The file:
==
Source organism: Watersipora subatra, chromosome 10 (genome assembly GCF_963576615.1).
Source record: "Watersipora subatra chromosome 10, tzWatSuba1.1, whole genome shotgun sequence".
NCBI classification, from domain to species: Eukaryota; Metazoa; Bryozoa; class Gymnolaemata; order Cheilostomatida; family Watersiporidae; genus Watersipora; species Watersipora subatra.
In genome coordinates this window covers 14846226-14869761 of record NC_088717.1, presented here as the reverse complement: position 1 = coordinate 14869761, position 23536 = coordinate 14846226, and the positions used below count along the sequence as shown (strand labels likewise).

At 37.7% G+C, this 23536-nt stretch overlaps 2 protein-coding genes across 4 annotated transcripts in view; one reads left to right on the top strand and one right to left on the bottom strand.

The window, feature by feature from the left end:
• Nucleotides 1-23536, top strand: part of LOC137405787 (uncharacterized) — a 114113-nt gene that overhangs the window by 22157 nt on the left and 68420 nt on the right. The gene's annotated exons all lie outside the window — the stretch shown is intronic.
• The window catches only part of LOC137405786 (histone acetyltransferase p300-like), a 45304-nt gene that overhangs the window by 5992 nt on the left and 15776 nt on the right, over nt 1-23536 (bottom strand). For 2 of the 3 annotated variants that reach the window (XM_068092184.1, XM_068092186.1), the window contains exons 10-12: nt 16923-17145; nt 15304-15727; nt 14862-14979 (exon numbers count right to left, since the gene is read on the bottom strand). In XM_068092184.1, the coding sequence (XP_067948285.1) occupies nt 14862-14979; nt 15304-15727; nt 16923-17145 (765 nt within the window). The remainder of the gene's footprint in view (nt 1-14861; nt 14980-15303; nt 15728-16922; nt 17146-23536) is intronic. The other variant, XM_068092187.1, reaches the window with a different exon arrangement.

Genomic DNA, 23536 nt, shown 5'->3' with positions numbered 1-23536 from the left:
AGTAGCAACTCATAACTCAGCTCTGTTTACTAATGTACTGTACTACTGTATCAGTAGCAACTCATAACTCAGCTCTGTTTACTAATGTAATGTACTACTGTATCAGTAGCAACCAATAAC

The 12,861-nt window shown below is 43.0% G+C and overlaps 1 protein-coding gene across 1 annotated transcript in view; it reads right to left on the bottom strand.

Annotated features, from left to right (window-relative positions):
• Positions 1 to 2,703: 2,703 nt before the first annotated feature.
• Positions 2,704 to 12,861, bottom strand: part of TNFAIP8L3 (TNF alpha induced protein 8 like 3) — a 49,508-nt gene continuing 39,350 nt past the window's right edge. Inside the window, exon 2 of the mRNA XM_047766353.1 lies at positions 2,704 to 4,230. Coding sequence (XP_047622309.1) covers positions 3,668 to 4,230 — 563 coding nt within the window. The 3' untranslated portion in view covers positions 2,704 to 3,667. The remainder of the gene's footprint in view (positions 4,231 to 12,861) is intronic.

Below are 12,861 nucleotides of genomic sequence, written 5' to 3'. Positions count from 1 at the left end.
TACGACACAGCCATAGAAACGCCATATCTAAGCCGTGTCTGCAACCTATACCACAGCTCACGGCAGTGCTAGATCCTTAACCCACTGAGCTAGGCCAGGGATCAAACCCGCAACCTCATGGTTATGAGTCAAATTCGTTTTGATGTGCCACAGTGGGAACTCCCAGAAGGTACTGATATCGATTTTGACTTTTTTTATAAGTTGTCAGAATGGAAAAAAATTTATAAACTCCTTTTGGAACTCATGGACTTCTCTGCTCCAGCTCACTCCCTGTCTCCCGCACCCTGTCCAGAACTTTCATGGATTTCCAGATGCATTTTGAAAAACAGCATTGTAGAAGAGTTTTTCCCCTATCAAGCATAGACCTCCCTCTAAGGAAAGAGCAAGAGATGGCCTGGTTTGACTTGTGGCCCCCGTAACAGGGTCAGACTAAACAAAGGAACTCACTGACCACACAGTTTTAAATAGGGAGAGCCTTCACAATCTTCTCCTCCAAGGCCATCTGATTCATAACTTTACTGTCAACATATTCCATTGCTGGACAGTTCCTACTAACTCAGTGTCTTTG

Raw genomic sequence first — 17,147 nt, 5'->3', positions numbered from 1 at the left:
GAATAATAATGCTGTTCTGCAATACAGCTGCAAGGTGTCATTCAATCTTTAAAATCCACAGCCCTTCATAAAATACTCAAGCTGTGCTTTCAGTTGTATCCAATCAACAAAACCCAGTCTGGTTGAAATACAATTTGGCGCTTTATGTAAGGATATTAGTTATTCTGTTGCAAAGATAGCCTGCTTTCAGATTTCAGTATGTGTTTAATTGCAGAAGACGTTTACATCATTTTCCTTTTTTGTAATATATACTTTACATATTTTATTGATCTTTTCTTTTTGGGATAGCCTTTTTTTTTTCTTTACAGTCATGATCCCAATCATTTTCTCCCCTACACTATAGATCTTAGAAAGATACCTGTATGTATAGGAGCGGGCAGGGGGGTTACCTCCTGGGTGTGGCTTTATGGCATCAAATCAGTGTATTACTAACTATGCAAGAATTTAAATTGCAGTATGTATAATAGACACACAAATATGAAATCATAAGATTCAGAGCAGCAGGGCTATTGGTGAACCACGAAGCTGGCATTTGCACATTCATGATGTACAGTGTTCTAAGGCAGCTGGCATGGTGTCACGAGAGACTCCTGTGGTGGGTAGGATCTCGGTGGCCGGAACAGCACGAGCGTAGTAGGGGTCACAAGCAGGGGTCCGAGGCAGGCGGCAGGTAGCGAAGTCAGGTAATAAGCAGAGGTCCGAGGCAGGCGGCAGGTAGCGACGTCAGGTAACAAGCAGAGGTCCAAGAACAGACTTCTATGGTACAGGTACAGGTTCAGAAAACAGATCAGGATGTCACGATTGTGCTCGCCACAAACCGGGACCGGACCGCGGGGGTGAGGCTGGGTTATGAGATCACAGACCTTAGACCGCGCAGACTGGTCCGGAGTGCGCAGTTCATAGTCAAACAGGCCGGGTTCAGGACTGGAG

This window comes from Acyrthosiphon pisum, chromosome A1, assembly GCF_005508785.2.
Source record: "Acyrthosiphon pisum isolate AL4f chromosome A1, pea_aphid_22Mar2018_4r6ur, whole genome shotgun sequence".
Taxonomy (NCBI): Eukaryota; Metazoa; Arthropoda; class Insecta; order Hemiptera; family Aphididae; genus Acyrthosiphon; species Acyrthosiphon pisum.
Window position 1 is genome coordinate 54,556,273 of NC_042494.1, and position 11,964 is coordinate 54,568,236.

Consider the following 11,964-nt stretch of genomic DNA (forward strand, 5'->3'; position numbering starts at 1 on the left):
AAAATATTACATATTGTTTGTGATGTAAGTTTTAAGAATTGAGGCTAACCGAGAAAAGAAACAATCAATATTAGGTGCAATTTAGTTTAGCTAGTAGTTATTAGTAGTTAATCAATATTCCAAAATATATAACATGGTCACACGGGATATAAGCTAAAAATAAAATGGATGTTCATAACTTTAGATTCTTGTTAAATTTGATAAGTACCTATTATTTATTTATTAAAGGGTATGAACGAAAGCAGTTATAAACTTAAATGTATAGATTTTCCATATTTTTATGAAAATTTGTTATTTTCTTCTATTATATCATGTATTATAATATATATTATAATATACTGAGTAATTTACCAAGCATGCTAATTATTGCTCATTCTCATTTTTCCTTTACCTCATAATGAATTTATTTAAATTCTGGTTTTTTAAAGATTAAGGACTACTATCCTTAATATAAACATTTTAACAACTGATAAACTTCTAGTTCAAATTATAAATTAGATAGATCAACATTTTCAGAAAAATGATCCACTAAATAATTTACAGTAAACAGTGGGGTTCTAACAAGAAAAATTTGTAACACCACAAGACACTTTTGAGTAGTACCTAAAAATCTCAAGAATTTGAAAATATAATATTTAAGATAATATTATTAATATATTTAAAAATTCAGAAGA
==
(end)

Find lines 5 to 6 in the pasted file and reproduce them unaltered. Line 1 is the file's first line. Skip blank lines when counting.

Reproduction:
At 37.7% G+C, this 23536-nt stretch overlaps 2 protein-coding genes across 4 annotated transcripts in view; one reads left to right on the top strand and one right to left on the bottom strand.

The window, feature by feature from the left end: